Why the Law of Supply and Demand Doesn’t Apply to Phoenix Real Estate

“If there are so many more buyers and so many fewer homes for sale, why aren’t home prices going up?”

Photo credit: Images_of_Money via Flickr Creative Commons

Such was the paraphrased question that arose during a Friday night real estate continuing education class nestled inside happy hour at Rock Bottom. (Okay, so it wasn’t a real class but I’ve learned more with a beer in my hand than anywhere else since I first entered the business.)

On the surface, the question seems to be a completely logical attempt to determine why logic – in this case, the law of supply and demand – hasn’t applied to the Phoenix real estate market. Yes, there are places in the Valley of the Sun where prices have started to rise but those have been the exception and not the rule.

Except they ought to be the rule in an environment where an astronomical 8,397 single family detached homes closed escrow in June according to the Arizona Regional MLS and only 14,187 such homes are currently listed for sale.

At the current sales pace that means we have less than 2 months of inventory left on the market. And, yet, prices aren’t moving. Why? The answer could be in your local poker room …

If you’ve ever played poker, more chips equals more power. The larger your stack the more easily you can bully those with substantially smaller stacks. Put another way, a very thin amount of supply will cause someone to act differently than they will with a large amount of supply.

Normally, when someone poor shlub is down to their last handful of chips, you can be the aggressor and enforce your will upon them. Think of the person holding the chips as the seller and the person on the short stack as the buyer. Fewer homes for sale, sellers have the leverage and can drive prices up.

Here’s the problem. While the idea of shadow inventory is sketchy at best, it does exist in one form or another. There’s no question that banks are not putting homes on the market as quickly as they foreclose upon them; the only real question is how many homes are on the sidelines waiting to be listed.

(Brief aside for the lenders out there – this would be one hell of a time to release the flood gates, should there be a flood waiting – at least to bring the market to a more healthy three or so months of inventory. But hey, what do I know?)

Bullying someone off a short stack of chips doesn’t work when they can reach into their pocket for a couple of Benjamins and stay in the game. You’re looking at what you believe to be their supply – the chips on the table – while they are behaving in a manner based on the knowledge that there’s more supply you can’t see.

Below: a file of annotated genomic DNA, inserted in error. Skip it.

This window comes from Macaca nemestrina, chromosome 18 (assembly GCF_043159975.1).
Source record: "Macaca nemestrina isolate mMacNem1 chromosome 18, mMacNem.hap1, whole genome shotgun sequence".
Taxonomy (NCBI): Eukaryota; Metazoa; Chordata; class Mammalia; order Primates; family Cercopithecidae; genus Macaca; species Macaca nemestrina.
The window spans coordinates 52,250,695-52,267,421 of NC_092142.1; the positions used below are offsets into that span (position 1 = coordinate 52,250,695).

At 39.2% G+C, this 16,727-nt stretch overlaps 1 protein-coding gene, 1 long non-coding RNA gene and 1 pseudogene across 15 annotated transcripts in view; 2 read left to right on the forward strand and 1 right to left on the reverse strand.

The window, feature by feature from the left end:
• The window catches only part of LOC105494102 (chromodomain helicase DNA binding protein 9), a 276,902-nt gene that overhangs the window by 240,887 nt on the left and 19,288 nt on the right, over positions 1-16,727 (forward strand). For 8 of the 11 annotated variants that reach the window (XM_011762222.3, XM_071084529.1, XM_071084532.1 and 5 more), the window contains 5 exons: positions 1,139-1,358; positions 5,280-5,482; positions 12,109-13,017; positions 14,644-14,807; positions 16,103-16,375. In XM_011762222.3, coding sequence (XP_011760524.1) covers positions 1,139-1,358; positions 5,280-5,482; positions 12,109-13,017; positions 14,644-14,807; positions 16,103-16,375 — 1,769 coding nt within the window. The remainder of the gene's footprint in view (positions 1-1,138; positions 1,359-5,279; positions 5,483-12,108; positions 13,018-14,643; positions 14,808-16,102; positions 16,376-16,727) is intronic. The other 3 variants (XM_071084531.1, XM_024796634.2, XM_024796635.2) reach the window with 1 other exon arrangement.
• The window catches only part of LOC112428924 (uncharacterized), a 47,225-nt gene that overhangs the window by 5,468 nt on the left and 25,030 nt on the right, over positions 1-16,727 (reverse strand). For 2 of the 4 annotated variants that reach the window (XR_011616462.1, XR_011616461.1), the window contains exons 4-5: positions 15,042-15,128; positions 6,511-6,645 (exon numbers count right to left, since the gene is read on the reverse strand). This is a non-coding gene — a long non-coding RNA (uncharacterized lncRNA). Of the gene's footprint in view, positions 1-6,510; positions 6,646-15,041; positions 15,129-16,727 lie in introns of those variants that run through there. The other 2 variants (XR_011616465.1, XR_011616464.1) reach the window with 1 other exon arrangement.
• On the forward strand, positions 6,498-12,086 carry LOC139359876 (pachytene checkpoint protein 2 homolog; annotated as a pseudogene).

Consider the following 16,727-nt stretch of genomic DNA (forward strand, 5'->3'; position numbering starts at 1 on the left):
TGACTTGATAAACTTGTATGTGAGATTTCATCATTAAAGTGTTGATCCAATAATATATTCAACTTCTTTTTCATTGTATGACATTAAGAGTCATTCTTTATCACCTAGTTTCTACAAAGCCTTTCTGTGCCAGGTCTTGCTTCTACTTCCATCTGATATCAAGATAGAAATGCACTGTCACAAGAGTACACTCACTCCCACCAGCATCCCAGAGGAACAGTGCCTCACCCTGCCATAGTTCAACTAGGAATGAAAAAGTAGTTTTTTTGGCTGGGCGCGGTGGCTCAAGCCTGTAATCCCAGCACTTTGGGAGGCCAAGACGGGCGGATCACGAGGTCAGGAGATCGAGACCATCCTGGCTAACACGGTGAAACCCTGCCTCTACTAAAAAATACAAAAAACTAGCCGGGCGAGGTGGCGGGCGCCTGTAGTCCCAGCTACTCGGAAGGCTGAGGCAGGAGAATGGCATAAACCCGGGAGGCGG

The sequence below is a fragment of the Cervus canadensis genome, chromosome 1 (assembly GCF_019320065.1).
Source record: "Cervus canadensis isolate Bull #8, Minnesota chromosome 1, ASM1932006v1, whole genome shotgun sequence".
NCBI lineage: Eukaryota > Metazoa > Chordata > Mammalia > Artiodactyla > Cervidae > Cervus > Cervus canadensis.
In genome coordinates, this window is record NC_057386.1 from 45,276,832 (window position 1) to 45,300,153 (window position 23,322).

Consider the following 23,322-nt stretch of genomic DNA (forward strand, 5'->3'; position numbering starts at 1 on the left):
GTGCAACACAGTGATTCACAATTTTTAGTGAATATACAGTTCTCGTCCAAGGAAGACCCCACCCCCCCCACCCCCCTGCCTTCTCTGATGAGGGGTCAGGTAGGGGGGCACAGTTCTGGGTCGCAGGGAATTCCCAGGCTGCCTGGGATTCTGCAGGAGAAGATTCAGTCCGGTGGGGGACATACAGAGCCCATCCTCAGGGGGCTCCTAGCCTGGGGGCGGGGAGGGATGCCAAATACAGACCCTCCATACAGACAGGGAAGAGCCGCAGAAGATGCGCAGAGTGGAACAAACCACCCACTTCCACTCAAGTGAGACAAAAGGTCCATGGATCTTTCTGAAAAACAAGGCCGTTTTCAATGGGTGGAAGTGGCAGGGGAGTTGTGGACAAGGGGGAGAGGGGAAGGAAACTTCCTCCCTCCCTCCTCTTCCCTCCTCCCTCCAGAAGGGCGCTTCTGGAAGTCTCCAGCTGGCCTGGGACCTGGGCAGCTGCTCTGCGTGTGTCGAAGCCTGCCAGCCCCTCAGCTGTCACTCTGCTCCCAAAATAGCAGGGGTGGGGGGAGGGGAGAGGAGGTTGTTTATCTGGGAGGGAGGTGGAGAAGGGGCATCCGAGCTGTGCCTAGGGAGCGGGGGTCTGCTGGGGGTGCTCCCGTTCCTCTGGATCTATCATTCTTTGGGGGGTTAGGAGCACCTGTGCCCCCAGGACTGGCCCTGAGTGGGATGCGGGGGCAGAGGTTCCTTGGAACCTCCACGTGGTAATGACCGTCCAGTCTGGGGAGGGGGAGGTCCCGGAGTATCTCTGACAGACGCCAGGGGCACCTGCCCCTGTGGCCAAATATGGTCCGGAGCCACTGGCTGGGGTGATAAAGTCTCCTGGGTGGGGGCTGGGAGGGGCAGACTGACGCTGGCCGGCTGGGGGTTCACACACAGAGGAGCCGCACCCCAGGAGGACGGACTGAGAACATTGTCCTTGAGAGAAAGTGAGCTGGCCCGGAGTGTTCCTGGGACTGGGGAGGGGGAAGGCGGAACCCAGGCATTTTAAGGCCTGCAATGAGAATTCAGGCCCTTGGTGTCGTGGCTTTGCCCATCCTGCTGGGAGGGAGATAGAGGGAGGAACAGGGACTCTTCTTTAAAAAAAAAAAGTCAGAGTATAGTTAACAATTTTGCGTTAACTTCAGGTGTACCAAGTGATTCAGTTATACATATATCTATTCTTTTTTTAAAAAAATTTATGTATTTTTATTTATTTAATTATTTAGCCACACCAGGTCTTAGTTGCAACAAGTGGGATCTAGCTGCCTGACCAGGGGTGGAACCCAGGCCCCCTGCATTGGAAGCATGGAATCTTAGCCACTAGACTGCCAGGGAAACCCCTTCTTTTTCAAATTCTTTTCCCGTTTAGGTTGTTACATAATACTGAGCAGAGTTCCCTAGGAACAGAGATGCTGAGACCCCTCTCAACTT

Buyers know there are going to be more homes for sale, homes that the banks will price somewhat aggressively to sell as quickly as possible. Whether the exact home they want is waiting in the shadows isn’t certain. Whether they’ll be able to survive a bidding war to get the house they want definitely is in doubt.

But there’s little doubt in most buyers’ minds that there are more homes out there.

Because of this knowledge, this perception of a supply that isn’t appearing to the naked eye, buyers aren’t necessarily willing to climb over each other to purchase a house. Yes, we have multiple-offer situations on many, many homes now. But no, we don’t have insane circumstances like 2005 when buyers are waiving appraisals and writing escalation clauses promising to pay $10,000 more than anyone else offers.

(Those, incidentally, were pretty dumb ideas back in the day; amazingly, I’ve had more than one buyer suggest adding such a clause within the last six months.)

Yes, the law of supply and demand is an economic law. But it’s also based on a certain set of assumptions, assumptions that at least at the moment in the Phoenix real estate market, simply don’t exist.

Jonathan Dalton

Jonathan Dalton is a 40-plus-year resident of the Valley and has been helping folks buy and sell homes since 2004. He can be reached at 602-502-9693 or info at allphoenixrealestate.com.

2 Comments

  • Another Investor 6 years ago

    There is no inventory and what little is left has been picked over by every vulture out there.  The properties left on the market are overpriced, in poor condition, or the short sale will never work.

    What I’m seeing in Tempe is the somewhat higher priced properties are starting to sell, where six months ago they would have been ignored.  Vistancia in Peoria is selling at higher prices, although some of that is attributable to the completion of the 303 to I-17.  Fannie is holding out for top dollar on everything.  B of A has been pricing at least some of their inventory low and working the buyers in bidding wars.

    Prices are going up. but the increases are just not reflected in the stats yet.  They won’t go up quickly, because the lenders have yet to instruct the appraisers to be less conservative.  Also, every jump in price has the potential to increase inventory as sellers start putting their properties on the market when prices go up.

    It will be interesting to see what happens if interest rates go up significantly.

  • Jonathan Dalton 6 years ago

    From an investor standpoint, I don’t disagree. From an owner-occupied
    standpoint, it’s not quite that bleak yet. And I don’t think it will be as
    long as banks are putting homes on the market. One of the offshoots of the
    conversation was how the banks “conspired” to slow inventory. My argument is
    they came to the conclusion independently. Now we just need a couple to
    realize that it would be okay to release more homes more quickly.

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